Acacia Contests $115 Million Claim Over Tanzania Mine Permit

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Acacia Mining Plc, spun off from Barrick Gold Corp. in 2010, is contesting a $115 million compensation claim from a former partner over the loss of a concession in Tanzania.

Bismark Hotels Co., a closely held Tanzanian company, began proceedings with Acacia in March to determine whether the claim is justified, Rosan Mbwambo, a lawyer for Bismark, said July 9 in a phone interview. Acacia rejects the claim as “vexatious and baseless” and will defend itself, the London-based company said in an e-mailed response to questions.

“The claim relates to an application for a prospecting license with no attributable reserves, resources or value to the company and has no impact on any current or future operations in Tanzania,” it said. “The company has made no financial provision in relation to this claim, reflecting our view of its merits.”

Bismark had a prospecting and mining partnership from 1995 to 2012 with Pangea Minerals Ltd., according to Mbwambo. African Barrick Gold Corp., Pangea’s parent company, handed exploration licenses that originally covered an area of about 68 square kilometers (26 square miles) back to Bismark in 2012, he said.

Bismark accuses Acacia of failing to renew the license for 16.8 square kilometers of the original concession, which Bismark claims led to the loss of the potential mining area, according to Mbwambo. Bismark only discovered the permit hadn’t been renewed after the partnership was terminated and it began talks with potential South African investors, he said.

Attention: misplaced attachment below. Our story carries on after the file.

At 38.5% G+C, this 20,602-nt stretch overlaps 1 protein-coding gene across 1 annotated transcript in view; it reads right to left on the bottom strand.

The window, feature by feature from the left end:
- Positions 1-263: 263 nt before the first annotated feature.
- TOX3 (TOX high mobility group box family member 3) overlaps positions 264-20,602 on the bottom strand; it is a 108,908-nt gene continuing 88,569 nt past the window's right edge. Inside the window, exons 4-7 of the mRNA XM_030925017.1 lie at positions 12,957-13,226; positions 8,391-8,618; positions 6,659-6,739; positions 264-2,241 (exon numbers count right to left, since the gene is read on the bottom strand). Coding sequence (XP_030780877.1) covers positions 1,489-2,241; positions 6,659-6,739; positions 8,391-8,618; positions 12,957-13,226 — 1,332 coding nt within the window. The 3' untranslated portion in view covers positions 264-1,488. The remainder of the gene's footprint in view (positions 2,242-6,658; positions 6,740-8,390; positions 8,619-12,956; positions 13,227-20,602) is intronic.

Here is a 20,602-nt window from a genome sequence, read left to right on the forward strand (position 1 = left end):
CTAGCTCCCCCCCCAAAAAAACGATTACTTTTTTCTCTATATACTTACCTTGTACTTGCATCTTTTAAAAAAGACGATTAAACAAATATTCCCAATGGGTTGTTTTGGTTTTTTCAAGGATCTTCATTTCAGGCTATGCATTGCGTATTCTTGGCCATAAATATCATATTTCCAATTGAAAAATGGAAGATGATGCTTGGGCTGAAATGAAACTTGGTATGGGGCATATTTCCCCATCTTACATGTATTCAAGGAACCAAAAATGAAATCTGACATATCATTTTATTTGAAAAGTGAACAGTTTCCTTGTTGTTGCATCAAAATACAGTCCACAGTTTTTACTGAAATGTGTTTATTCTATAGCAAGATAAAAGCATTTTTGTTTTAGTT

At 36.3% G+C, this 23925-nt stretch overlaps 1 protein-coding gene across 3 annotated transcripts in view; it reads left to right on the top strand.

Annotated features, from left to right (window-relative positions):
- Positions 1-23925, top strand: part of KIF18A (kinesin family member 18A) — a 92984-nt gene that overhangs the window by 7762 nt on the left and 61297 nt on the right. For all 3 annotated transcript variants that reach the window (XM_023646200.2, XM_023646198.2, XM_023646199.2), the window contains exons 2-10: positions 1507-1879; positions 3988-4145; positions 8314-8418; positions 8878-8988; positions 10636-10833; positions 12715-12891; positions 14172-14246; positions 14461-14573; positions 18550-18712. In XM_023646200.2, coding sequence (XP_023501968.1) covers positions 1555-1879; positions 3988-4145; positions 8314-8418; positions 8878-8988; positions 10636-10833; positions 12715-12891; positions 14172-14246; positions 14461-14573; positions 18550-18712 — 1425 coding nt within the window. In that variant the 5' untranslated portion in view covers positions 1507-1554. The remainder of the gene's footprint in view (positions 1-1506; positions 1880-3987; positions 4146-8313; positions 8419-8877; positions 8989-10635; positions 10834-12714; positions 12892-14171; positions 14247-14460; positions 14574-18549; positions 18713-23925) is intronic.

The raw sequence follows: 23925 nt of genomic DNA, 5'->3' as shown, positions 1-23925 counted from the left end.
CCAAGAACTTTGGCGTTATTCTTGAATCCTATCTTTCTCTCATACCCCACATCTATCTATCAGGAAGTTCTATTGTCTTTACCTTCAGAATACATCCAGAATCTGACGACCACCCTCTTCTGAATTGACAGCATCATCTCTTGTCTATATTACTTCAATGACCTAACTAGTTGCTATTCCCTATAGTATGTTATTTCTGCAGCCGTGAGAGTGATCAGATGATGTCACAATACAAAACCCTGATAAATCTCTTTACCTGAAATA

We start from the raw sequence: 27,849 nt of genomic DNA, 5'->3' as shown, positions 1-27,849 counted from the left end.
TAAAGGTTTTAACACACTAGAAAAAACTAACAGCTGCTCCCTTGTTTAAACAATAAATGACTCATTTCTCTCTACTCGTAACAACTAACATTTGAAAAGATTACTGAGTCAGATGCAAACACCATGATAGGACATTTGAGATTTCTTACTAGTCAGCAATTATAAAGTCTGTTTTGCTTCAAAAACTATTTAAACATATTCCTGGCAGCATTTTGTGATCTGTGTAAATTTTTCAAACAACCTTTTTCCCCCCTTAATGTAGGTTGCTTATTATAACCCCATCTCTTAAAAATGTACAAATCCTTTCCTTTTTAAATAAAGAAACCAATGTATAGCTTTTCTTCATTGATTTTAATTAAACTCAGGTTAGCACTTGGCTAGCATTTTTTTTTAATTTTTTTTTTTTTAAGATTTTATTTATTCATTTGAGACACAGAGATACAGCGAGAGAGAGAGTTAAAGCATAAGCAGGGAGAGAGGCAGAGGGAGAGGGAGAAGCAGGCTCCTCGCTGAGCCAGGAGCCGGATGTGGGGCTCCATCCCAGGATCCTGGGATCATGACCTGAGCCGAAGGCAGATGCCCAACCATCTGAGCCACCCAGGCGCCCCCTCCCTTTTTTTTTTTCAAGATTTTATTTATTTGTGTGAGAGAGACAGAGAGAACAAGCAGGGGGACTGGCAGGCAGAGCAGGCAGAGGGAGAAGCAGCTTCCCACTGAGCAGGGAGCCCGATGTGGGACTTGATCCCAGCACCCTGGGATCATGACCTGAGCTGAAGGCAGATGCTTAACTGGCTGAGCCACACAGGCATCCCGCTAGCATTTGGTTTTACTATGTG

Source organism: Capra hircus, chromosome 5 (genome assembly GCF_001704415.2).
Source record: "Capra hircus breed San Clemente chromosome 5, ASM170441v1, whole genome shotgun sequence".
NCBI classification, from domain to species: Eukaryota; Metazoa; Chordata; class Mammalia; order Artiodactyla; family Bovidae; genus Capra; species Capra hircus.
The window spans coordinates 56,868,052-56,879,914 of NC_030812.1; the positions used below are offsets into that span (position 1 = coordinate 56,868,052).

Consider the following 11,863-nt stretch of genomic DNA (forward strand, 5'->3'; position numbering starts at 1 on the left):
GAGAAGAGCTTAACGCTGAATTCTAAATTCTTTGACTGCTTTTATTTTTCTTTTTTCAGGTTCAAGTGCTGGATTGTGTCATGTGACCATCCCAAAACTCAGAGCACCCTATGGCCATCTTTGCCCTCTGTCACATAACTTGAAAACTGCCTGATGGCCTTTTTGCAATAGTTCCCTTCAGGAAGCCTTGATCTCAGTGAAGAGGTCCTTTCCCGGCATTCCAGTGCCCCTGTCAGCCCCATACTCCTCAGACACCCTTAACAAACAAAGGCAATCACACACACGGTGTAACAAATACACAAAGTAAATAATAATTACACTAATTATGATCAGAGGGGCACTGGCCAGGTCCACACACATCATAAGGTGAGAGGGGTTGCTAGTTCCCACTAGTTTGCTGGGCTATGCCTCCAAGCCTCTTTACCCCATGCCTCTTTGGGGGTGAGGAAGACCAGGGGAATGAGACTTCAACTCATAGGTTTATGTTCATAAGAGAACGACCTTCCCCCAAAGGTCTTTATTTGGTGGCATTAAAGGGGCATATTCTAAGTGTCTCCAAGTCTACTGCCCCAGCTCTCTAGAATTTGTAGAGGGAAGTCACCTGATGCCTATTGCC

‘Full-Scale Mining’

The 16.8-square-kilometer concession is now owned by a Tanzanian investor, who plans to start “full-scale mining” with a Chinese company later this year, Mbwambo said.

“Because they lost out on a potential deal, Bismark say they are entitled to be compensated,” he said.

Joseph Warioba, who served as Tanzania’s prime minister from 1985 to 1990 and is also a retired judge, is representing Bismark in the adjudication process being conducted in Dar es Salaam, Tanzania’s commercial capital, according to Mbwambo. Acacia is being represented by AKO Law, a Dar es Salaam-based law firm, it said by e-mail on Tuesday.

Karel Daele of Mishcon de Reya Ltd., a London-based law firm, said by e-mail on Wednesday he has been appointed by Acacia as the company’s adjudicator in the case.

Shares in Acacia rose 0.4 percent to 287.80 pence by 1:50 p.m. in London, extending this year’s gain to 13 percent.

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